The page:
The academic community here is also wonderful. Students and faculty at Rice treat academics with seriousness. During work hours, students work hard to achieve their goals. The weeks around midterms are quite stressful for me, but my stress was cleared out quickly by classmates, TAs (teaching assistance), and the professors. In each class I can find friends to work with and talk about the class. Because students are all randomly assigned to residential colleges, I can always find people in my college that are in the same classes. Besides the study groups that I can find right next to me, the assistance provided by the faculty is essential as well. The TAs and professors for each class are ready to answer all the specific questions you have about the class. What if I have concerns about my majors and future academic plans? The academic advisors are there to talk to and they will help you plan your semester and your future.

Full-Time Student, Part-Time Worker

As a college student, I already have a lot of responsibilities on my plate, ranging from academics to my extracurriculars to maintaining strong relationships with my friends. Another one of these responsibilities is my job. Last summer, I worked for OpenStax, a non-profit organization that utilizes openly-licensed resources to make free textbooks for students. I really enjoyed working here, as I was able to combine my passion for education accessibility and affordability with my interest in marketing and communications, all while making friendships along the way. When I found out that I had the opportunity to continue working here when the academic year started, I was ecstatic!

When the semester first started, I had a bit of difficulty managing my time so that I could best balance my schoolwork with my job, other extracurriculars, and social life. However, as the semester has progressed, I’ve gained a variety of crucial time management skills that I know will benefit me for the rest of my college career. If you’re one of the many Rice students who plan to work while in college, here are some tips to help you manage your time and keep track of your schedule:

-Use a planner or an online calendar to keep track of classes, club meetings, and appointments. I use Google Calendar, where I can easily input the times and locations of my classes and meetings and keep track of where I need to be via a color-coded system.

-Maintain a routine sleep schedule during the week. It can be really tempting to stay up in your college’s commons with your friends until 3 in the morning. Even though this is perfectly fine to do occasionally, if it becomes a regular activity then it can wreak havoc on your sleep schedule and leave you feeling exhausted (trust me, I’ve been there!). I find myself feeling healthiest and best organized when I maintain a consistent sleep schedule during the school week.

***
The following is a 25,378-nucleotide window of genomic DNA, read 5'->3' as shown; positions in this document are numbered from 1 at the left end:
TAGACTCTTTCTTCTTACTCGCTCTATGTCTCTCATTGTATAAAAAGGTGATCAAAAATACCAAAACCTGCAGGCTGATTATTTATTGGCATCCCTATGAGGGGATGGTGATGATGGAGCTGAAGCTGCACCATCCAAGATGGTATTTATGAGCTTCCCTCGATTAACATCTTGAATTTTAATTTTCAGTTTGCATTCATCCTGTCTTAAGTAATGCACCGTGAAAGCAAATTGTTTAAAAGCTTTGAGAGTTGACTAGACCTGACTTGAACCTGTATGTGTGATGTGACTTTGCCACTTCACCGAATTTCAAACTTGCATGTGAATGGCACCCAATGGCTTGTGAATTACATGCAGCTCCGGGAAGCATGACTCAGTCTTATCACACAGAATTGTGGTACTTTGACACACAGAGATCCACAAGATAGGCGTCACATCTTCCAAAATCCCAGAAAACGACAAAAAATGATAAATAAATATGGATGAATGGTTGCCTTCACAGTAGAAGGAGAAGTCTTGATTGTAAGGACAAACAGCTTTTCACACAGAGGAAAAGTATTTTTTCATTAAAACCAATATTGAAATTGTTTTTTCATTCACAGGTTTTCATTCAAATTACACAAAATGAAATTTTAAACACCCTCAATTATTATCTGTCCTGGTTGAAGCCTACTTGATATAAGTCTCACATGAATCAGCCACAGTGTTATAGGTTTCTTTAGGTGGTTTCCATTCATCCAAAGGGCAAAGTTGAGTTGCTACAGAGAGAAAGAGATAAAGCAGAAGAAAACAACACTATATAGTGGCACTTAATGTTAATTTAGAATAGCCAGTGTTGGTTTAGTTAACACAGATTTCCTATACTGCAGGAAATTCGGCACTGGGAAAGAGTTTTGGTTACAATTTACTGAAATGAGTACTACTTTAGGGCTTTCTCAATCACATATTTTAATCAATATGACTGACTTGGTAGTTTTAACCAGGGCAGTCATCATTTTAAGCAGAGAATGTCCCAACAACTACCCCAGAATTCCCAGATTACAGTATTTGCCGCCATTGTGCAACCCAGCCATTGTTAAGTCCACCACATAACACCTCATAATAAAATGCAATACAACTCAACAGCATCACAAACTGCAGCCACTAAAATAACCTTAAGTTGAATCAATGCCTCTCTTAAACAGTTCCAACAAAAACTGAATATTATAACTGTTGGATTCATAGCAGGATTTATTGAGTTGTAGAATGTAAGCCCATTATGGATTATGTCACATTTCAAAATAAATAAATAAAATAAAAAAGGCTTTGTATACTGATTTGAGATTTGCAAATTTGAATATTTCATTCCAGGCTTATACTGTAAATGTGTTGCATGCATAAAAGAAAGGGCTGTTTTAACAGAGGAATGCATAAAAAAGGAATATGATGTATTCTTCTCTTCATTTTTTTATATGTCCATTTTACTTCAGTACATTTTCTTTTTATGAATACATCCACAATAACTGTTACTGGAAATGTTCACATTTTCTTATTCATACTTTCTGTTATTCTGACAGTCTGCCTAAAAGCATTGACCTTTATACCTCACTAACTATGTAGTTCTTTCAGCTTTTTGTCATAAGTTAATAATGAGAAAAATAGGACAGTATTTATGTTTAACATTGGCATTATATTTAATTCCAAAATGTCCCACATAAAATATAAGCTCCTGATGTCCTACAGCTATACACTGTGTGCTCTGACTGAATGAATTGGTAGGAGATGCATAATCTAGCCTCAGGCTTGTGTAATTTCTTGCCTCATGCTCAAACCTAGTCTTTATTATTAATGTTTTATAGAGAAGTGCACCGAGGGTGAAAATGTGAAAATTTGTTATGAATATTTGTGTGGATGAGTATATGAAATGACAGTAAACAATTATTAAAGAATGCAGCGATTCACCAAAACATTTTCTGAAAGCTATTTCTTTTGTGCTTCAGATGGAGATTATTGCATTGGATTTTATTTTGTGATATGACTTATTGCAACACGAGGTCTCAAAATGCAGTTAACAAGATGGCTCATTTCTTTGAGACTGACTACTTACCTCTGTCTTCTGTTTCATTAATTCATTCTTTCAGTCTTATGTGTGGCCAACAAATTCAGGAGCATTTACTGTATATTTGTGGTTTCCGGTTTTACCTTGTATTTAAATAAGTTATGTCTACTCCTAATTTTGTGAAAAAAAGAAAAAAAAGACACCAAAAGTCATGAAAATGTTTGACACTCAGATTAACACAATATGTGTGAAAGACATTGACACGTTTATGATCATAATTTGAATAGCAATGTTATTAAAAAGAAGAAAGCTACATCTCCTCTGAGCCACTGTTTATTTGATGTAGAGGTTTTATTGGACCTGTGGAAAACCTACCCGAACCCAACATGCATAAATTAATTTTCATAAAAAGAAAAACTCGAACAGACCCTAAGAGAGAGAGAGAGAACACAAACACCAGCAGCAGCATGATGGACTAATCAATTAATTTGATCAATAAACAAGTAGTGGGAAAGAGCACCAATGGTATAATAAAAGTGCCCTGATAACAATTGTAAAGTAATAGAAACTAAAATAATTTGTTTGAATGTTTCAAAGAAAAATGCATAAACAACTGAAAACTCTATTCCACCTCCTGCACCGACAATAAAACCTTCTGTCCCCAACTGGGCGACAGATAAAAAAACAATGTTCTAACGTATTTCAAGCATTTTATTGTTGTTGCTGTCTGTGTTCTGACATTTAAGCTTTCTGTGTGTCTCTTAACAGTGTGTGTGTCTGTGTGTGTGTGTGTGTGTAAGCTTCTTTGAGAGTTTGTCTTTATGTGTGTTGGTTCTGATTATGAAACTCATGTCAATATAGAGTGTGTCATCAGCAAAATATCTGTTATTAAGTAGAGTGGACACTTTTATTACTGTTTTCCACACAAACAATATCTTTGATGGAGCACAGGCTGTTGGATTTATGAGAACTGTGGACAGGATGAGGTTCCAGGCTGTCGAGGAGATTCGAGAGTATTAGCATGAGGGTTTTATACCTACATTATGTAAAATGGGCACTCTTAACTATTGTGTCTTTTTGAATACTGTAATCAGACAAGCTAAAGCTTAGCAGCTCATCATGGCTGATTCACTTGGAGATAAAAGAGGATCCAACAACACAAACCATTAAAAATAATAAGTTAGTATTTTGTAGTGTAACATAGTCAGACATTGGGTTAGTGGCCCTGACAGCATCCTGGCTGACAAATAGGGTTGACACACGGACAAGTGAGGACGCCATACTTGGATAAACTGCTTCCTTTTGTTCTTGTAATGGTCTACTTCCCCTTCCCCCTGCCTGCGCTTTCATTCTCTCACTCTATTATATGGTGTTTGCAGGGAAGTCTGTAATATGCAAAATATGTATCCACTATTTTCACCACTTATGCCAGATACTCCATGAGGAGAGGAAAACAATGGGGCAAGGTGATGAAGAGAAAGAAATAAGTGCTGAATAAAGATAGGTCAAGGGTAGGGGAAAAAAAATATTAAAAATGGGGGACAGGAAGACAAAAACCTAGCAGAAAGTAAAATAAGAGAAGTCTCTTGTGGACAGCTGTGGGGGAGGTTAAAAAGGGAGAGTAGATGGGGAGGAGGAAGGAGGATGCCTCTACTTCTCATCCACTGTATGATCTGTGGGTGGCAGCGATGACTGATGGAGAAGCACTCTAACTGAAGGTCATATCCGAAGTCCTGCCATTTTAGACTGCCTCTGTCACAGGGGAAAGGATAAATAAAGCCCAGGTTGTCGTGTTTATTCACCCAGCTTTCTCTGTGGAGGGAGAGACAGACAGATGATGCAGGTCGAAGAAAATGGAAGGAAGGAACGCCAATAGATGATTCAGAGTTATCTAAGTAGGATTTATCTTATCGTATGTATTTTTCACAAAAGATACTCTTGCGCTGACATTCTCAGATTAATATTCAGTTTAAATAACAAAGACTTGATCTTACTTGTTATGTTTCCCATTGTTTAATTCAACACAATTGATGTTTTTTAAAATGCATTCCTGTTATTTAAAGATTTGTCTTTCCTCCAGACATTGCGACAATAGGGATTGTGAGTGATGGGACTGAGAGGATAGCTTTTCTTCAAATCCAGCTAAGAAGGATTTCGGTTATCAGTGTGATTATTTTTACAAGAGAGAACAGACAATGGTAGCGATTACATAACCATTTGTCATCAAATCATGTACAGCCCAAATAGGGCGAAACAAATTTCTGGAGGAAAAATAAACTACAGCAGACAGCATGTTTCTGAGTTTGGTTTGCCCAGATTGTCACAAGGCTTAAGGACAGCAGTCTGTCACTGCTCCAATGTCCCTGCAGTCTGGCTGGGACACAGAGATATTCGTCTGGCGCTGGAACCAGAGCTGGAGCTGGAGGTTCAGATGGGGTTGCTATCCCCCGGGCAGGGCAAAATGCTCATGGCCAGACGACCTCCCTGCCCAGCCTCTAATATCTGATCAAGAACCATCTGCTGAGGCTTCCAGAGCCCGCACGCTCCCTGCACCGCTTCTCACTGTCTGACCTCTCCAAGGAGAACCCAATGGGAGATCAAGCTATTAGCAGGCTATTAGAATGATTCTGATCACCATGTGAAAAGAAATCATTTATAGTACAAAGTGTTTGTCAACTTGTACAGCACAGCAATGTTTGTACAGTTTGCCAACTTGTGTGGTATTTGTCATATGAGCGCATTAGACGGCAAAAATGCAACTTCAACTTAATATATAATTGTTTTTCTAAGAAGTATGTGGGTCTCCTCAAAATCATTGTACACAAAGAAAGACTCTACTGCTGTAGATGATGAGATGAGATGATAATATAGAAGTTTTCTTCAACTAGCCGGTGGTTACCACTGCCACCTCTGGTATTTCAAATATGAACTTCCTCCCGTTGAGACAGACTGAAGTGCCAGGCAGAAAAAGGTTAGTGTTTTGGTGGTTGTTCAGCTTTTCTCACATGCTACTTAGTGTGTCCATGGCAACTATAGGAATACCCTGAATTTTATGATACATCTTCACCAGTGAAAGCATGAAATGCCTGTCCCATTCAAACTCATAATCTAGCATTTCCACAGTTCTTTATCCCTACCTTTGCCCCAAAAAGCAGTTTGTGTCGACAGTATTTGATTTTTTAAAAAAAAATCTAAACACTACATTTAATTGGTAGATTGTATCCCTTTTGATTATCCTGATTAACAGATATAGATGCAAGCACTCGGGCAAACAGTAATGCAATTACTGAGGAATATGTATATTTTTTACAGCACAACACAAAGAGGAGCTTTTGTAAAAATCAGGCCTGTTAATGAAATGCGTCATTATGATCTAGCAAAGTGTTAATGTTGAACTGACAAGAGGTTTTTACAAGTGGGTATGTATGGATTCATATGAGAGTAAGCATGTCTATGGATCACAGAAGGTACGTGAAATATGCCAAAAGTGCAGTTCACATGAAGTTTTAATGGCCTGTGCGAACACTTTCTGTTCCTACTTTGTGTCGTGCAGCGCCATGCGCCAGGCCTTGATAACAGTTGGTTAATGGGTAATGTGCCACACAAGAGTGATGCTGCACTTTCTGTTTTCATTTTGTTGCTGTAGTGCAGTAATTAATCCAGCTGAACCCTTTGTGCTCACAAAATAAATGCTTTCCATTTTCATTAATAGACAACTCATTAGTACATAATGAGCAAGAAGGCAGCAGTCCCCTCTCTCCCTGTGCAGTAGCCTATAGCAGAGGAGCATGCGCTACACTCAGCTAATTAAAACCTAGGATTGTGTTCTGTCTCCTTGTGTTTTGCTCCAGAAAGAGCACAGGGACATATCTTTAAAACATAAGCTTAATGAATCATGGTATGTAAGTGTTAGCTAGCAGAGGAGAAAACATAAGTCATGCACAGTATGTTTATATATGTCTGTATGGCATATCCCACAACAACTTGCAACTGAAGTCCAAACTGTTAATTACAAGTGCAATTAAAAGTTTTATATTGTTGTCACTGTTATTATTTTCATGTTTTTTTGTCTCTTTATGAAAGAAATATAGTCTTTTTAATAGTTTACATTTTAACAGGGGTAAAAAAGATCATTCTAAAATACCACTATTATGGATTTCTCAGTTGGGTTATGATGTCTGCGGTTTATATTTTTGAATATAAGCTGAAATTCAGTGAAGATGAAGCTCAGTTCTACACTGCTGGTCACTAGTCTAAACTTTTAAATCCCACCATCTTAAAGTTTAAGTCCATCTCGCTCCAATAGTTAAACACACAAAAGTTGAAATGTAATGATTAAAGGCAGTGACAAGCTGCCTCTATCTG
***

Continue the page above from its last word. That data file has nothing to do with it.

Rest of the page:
-Don’t be afraid to ask for help! College can be very stressful, and it can be easy to feel overwhelmed by everything on your plate. However, it’s crucial to remember that Rice has an amazing culture of care, and everyone you meet – ranging from your friends in your residential college to your professors to your magisters – care about your wellbeing and are here to support you during times of both success and trouble.

The Family I Found at Rice

One of the biggest transitions I encountered upon coming to Rice was the social environment. I came from a school that was academically highly competitive and this competition seemed to seep into all the interactions and relationships I had. Don’t get me wrong, I had close friends, but the general social environment I was used to was mostly unhealthy.

When I came to Rice however, I found a family in the truest sense of the word, and it started from the minute I set foot on campus for O-Week. I had envisioned a difficult transition to college and that I would have a hard time meeting new people, especially because I’m not an outgoing person. However, I couldn’t have been more wrong. O-Week really is a one of kind experience that indescribably helped me formed strong relationships with really great people. It creates such a strong community of new students and advisors, and ever since, I’ve never felt out of place at Rice.

Rice really is a social culture unlike any other. Beyond just O-Week, the residential college system allows you to form unique relationships with people you would never usually interact with. At any time, you can walk down into the commons at Lovett and find people working or talking at a table and sit with them. There is never a feeling of exclusive social groups or distinction between grades or majors. Everyone interacts with one another and is open to engaging and having genuine social interactions with you.

Further than even a place where you feel comfortable, the social environment at Rice really is a culture of care. This culture extends beyond just your physical well-being, it’s a culture that values you as yourself, as a person and does it’s best to be there for you in all aspects of your life whether it be emotionally, physically, mentally, or socially. In all interactions, this sentiment is evident. Continue reading